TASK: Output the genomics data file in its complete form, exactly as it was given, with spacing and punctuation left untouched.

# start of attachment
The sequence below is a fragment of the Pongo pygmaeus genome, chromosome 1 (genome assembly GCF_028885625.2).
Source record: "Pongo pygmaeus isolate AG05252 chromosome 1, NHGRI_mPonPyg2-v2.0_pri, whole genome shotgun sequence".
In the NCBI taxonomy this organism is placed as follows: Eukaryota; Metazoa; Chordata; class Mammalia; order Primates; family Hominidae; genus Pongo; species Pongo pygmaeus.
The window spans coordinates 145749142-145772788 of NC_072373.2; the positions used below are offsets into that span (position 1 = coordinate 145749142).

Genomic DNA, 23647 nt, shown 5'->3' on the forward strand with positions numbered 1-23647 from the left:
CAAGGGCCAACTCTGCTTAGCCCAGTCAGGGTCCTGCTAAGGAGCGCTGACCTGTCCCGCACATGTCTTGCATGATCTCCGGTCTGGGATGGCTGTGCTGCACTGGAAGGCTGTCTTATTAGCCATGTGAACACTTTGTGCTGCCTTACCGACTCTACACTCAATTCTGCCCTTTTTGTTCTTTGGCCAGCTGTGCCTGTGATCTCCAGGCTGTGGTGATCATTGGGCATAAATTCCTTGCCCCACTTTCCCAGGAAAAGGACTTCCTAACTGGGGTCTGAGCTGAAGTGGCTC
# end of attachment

The sequence below is a fragment of the Pongo pygmaeus genome, chromosome 1 (genome assembly GCF_028885625.2).
Source record: "Pongo pygmaeus isolate AG05252 chromosome 1, NHGRI_mPonPyg2-v2.0_pri, whole genome shotgun sequence".
In the NCBI taxonomy this organism is placed as follows: Eukaryota; Metazoa; Chordata; class Mammalia; order Primates; family Hominidae; genus Pongo; species Pongo pygmaeus.
The window spans coordinates 145749142-145772788 of NC_072373.2; the positions used below are offsets into that span (position 1 = coordinate 145749142).

Genomic DNA, 23647 nt, shown 5'->3' on the forward strand with positions numbered 1-23647 from the left:
CAAGGGCCAACTCTGCTTAGCCCAGTCAGGGTCCTGCTAAGGAGCGCTGACCTGTCCCGCACATGTCTTGCATGATCTCCGGTCTGGGATGGCTGTGCTGCACTGGAAGGCTGTCTTATTAGCCATGTGAACACTTTGTGCTGCCTTACCGACTCTACACTCAATTCTGCCCTTTTTGTTCTTTGGCCAGCTGTGCCTGTGATCTCCAGGCTGTGGTGATCATTGGGCATAAATTCCTTGCCCCACTTTCCCAGGAAAAGGACTTCCTAACTGGGGTCTGAGCTGAAGTGGCTC